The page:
The Melbourne Free Hospital for Sick Children Established
September 9th, 1870
Dr William John Smith and Dr John Singleton opened the hospital in a six-bedroom house located at 39 Stephen Street.
Committee of Management Established
September 9th, 1870
The committee was run and populated predominantly by women until 1940.
Image credit: PROV, VA 1239 The Royal Children’s Hospital, VPRS 16796/P1 Minutes of the Committee of Management (1870-1992), Unit 1 (Minutes 1870 -1872). Digitised copy.
First Attending Surgeon
September 9th, 1870
Hospital founder Dr Smith took on the role of attending surgeon.
First Attending Physician
September 9th, 1870
Hospital founder Dr Singleton took on the role of attending physician.
Perry, wife of the Anglican Bishop of Melbourne, was elected as the first president of the Committee of Management.
First Honorary Physicians and Surgeons
September 9th, 1870
In addition to Dr William John Smith and Dr John Singleton, Dr Motherwell was named honorary consulting physician and Professor Halford, honorary consulting surgeon.
First Nurse for Inpatients
Mrs Bail was the first nurse employed by the hospital. She remained on staff at the hospital until 1878.
Robert Singleton, son of Dr John Singleton, ran the medicine dispensary.
Image details: First known photo of the hospital's pharmacy, circa 1917.
Dr John Singleton Resigns
Due to ideological differences, Dr John Singleton withdrew from his hospital commitments.
Dr William John Smith Resigns
Dr Smith was awarded life governorship of the hospital when he resigned in order to establish his own general practice in Casterton.
Doctors William a’Beckett, Joseph Black and Henry Wigg
After the departure of Smith and Singleton, three new doctors were appointed to the position of honorary attending medical officer.
Doctors Edwin James and James Nield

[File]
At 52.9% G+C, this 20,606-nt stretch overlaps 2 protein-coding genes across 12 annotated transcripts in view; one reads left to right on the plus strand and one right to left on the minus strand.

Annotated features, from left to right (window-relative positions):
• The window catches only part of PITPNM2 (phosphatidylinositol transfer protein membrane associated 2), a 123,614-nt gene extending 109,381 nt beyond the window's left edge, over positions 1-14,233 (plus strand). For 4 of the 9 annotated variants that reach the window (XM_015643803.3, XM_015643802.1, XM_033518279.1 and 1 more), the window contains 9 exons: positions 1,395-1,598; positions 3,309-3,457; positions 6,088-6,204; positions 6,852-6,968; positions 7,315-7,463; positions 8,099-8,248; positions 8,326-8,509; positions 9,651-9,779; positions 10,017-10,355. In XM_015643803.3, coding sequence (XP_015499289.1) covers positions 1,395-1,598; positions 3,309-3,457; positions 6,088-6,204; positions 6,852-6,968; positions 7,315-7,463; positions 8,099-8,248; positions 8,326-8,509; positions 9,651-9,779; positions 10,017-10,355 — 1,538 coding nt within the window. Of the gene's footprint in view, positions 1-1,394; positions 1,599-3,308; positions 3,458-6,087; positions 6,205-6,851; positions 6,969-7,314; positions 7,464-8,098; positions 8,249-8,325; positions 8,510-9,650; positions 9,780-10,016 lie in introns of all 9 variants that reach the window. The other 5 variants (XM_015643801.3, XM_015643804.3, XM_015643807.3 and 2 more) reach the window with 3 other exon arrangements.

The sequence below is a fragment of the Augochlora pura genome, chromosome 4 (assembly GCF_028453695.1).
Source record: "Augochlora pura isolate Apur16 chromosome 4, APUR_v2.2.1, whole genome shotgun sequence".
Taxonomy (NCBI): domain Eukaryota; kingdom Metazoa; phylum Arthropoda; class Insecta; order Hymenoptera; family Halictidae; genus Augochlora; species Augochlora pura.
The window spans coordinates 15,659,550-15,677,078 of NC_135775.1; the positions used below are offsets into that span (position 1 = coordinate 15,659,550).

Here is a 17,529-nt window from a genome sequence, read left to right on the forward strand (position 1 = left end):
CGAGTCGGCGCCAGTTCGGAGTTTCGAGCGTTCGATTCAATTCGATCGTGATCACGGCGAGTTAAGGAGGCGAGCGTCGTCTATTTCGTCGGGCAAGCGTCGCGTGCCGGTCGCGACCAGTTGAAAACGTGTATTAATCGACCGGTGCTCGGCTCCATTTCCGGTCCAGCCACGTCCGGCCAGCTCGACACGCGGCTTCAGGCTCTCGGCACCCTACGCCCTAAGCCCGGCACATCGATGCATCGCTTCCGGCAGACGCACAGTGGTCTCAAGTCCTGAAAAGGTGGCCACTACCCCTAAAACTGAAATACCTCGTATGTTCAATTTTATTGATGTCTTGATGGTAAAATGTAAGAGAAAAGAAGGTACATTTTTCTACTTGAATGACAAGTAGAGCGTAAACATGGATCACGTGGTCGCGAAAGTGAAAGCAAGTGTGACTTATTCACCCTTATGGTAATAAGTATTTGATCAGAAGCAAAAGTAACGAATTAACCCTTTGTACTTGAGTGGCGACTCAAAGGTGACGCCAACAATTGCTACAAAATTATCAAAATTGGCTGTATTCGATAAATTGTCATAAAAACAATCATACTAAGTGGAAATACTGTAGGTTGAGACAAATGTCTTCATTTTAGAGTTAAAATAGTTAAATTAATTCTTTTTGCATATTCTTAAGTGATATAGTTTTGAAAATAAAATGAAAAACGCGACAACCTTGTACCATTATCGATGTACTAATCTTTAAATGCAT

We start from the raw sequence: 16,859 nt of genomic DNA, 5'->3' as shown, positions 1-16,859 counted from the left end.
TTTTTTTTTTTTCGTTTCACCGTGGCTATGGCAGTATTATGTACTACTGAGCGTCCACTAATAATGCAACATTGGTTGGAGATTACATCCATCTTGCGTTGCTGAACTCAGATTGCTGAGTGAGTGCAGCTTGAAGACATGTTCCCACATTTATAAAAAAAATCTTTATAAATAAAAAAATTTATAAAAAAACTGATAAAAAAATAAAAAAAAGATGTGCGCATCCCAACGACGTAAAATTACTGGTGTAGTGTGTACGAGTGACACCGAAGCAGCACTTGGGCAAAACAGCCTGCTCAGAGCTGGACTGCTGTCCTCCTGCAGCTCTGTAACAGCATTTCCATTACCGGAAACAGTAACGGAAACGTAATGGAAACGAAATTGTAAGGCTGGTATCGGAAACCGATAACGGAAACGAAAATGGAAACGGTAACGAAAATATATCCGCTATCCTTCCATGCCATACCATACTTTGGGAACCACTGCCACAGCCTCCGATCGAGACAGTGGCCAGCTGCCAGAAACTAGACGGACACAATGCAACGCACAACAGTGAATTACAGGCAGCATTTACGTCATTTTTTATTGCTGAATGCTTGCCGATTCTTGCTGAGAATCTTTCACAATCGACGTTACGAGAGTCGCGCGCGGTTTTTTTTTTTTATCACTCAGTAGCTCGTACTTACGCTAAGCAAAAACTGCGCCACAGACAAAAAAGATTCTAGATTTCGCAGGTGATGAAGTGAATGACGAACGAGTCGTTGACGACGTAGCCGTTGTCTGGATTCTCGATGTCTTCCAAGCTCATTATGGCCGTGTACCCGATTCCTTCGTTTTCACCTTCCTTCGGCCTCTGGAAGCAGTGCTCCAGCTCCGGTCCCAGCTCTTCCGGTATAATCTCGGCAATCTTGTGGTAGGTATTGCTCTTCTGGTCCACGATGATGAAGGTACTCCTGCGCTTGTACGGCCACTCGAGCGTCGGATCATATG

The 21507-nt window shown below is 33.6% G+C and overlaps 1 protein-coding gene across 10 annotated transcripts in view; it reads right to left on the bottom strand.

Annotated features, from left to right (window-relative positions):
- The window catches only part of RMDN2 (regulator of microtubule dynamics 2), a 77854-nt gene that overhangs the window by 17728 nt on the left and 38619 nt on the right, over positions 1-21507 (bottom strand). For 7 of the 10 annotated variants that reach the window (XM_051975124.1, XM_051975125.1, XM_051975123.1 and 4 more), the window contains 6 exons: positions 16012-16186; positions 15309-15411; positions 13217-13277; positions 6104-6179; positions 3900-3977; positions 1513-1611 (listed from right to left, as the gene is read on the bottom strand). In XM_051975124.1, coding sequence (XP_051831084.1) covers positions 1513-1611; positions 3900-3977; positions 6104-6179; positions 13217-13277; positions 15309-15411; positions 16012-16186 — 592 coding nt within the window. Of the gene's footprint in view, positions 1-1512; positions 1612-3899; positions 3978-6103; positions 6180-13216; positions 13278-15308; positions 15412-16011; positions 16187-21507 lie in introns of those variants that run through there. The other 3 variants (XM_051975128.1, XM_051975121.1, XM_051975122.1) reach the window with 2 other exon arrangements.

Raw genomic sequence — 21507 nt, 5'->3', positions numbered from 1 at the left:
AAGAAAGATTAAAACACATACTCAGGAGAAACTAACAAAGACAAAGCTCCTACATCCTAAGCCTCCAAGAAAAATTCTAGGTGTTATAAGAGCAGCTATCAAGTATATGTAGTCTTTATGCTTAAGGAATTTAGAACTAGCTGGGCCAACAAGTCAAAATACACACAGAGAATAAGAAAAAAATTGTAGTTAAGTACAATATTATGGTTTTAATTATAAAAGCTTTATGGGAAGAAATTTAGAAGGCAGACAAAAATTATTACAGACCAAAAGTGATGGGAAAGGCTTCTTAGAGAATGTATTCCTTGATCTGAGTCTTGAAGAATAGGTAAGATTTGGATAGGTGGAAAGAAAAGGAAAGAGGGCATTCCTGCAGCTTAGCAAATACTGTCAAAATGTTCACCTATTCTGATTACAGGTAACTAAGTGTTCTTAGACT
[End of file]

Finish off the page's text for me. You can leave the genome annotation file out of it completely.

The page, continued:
As a result of growth in demand, two more doctors were appointed to the position of honorary medical staff.
Matron Marion Harvey
Harvey was appointed the new role of matron. She had a staff of two nurses; Head Nurse Mrs Bail and Assistant Nurse Anna Ford.
Matron Sarah Anne Bishop
Appointed as matron, Bishop worked in the role until 1899. She had a significant influence on the hospital in its formative years.
First Resident Doctor
The committee decided to create a paid position for a resident doctor. The honorary doctor positions were unpaid, usually held by doctors with their own private practice. The first resident doctor was Dr W.E. Stewart, soon replaced by Dr Charles Hunter.
Dr William Snowball
Dr Snowball was appointed resident doctor in 1878 and stayed in the role until 1882. Snowball came to be regarded as the father of Australian paediatrics. He retained an honorary position until his death in 1902.
Dr Peter Bennie
Dr Bennie was appointed an honorary position and remained an active member of hospital staff for 36 years. He also lectured in medicine at the University of Melbourne.
Elected as President of the Committee, Testar took a leading role in building, planning and expansion of the hospital.
Nurse Rose Vaughan
Vaughan trained at the Children’s and her training notes still exist today.
Image credit: Alvin Aquino
Dr Arthur Jeffreys Wood
Appointed as resident doctor, then made an honorary staff member in 1893, Wood stayed in the role until 1921. He maintained a consultancy position at the hospital until his death in 1937. His research on the ill-effect of bad milk resulted in the prevention of many infant deaths.
Nurse Grace Jennings Carmichael
Carmichael began nurse training at the Children’s. She was a published poet and her time at the hospital inspired many writings.
Dr Richard Stawell
Appointed as resident, then honorary staff member from 1893, Stawell retained a position at the hospital until 1914. He was a highly regarded teacher who attracted many medical students to the hospital.
Dr Hamilton Russell
New appointee as honorary staff member, Russell was active at the hospital on-and-off until 1925.
Dr Alan Mackay
New appointee as honorary medical officer, active at the hospital until 1920.